Yes, it is true. The integrity and passion of Darkthrone cannot be doubted. Eternal Hails...... represents their 19th studio album, Fenriz can sing every single track of every metal demo of the seventies and eighties by heart (presumably even of those demos that were never recorded) and the repeatedly flaunted, by objective standards flawed sound of their records also speaks a clear, anti-commercial language. Eternal Hails (I'll leave out the stupid dots from now on) also doesn't give a damn about modern sound technology. The five tracks appear unpolished and honest. In terms of production, they fit quite seamlessly into the discography of comrades Fenriz and Nocturno Culto.

And yes, it's also true: Darkthrone have proven that they can successfully tread different compositional paths. One cannot argue about the force and class of Transilvanian Hunger, the grandiose flow of the songs of Ravishing Grimness refuses to lose luster, the spontaneity and simplicity of the tracks of The Cult Is Alive is still a joy 15 years later. But for some time now, Darkthrone have not remembered their own class. Instead, they seem to find fulfilment in a new role. The band stages itself as the preservers of "true metal". The aim seems to be to include as many cross-references as possible to semi-legendary or even non-legendary bands in the songs. The result is a boring number like 'Hate Cloak'. Well, thank you, my ears would have been better off investing the nine minutes of their lives elsewhere.

Because no, it's not true: the reputation, the fame and the radiance of Darkthrone is not based on sluggish, dragging along in doom "tempo", overlong songs and certainly not on spherical sounds. If you like the tired, not very energetic beginning of 'Voyage To A Northpole Adrift', your heart might have fluttered when you looked into an empty football stadium in the last few months. And it's not just the first tacts of this piece that leave me perplexed. Apart from the one or other acceptable speed part, this track, just like 'Hate Cloak', makes it painfully clear that a friend of mine was not wrong when he described the music on Eternal Hails as a big nothing. Sure, individual parts of 'Voyage...' are quite catchy, but a coherent overall picture does not emerge for me. Most sections are going nowhere and leave no impact. Maybe there are trace elements of Sabbath, Frost, Manilla Road or whoever to find, but who likes to identify them one by one when they are hidden in boring tracks? Nobody.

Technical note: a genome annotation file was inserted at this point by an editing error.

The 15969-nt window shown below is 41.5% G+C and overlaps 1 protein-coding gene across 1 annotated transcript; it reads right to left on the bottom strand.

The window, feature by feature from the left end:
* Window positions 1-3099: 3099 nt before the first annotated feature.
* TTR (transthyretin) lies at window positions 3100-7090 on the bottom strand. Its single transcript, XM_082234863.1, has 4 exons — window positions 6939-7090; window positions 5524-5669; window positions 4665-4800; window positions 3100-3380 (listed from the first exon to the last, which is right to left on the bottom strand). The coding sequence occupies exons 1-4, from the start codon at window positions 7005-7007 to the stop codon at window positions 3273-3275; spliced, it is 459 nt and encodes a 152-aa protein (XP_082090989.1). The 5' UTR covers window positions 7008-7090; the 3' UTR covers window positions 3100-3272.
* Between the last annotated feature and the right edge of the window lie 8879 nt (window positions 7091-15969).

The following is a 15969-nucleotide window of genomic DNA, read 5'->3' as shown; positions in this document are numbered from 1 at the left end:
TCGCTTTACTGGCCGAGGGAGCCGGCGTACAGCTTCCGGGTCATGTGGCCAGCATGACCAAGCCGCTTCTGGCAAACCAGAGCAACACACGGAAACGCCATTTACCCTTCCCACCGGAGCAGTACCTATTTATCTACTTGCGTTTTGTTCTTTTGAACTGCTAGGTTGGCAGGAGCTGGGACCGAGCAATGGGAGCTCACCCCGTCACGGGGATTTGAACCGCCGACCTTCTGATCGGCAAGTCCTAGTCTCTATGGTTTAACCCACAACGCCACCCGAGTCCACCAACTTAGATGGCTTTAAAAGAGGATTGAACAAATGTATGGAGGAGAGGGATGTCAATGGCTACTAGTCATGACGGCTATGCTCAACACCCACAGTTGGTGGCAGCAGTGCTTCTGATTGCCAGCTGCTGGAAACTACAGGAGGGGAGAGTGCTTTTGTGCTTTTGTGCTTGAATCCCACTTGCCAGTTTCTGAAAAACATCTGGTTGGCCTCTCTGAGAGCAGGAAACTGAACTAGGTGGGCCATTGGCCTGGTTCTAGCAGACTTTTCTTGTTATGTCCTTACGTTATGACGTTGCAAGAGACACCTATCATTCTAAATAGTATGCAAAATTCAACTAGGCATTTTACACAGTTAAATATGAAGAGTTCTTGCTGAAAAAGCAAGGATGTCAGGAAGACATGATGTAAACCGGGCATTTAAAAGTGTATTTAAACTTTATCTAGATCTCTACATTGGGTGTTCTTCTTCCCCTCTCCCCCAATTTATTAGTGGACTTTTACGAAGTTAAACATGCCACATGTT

Because yes, in the end it's true: no one, not even the most ardent follower of the Norwegian duo will tattoo the words Eternal Hails on their soul (not to mention the stupid dots). Either it already says Transilvanian Hunger, Panzerfaust or, for my sake, A Blaze In The Northern Sky - or the soul simply remains unsullied. There is - and this is of course too few - exactly one song that I really like. 'Wake Of The Awakened' sounds like a forgotten leftover from Ravishing Grimness. Great guitar lines let the song flow very well. The title has an energetic fundament, it does not lack different parts and moods and shows that the raw vocals ask for rather aggressive, speedy tracks.

Finally, yes, it is true: a lot of bands find their point of orientation in the eighties and usually that’s acceptable. The eighties, the golden eighties, my God! (By the way, I want to be young again, just for one week. Is this possible?) But Darkthrone seem to be on a quasi-religious mission in order to make us familiar with all (old) facets of metal. I am sorry, I don’t request for a higher sense in music, I just want to hear tones that trigger something in me. Fenriz can play the well appreciated metal professor and he can be a great artist – however, he cannot fill both roles simultaneously. Darkthrone should no longer produce records with the strangest sounds they can create, but focus on the songs again, keeping them compact, impulsive and straight. Their weird side can be covered by the artworks – the one of Eternal Hails looks fantastic, However, I hope the 20th album will be much better.

Rating: 5.8 out of 10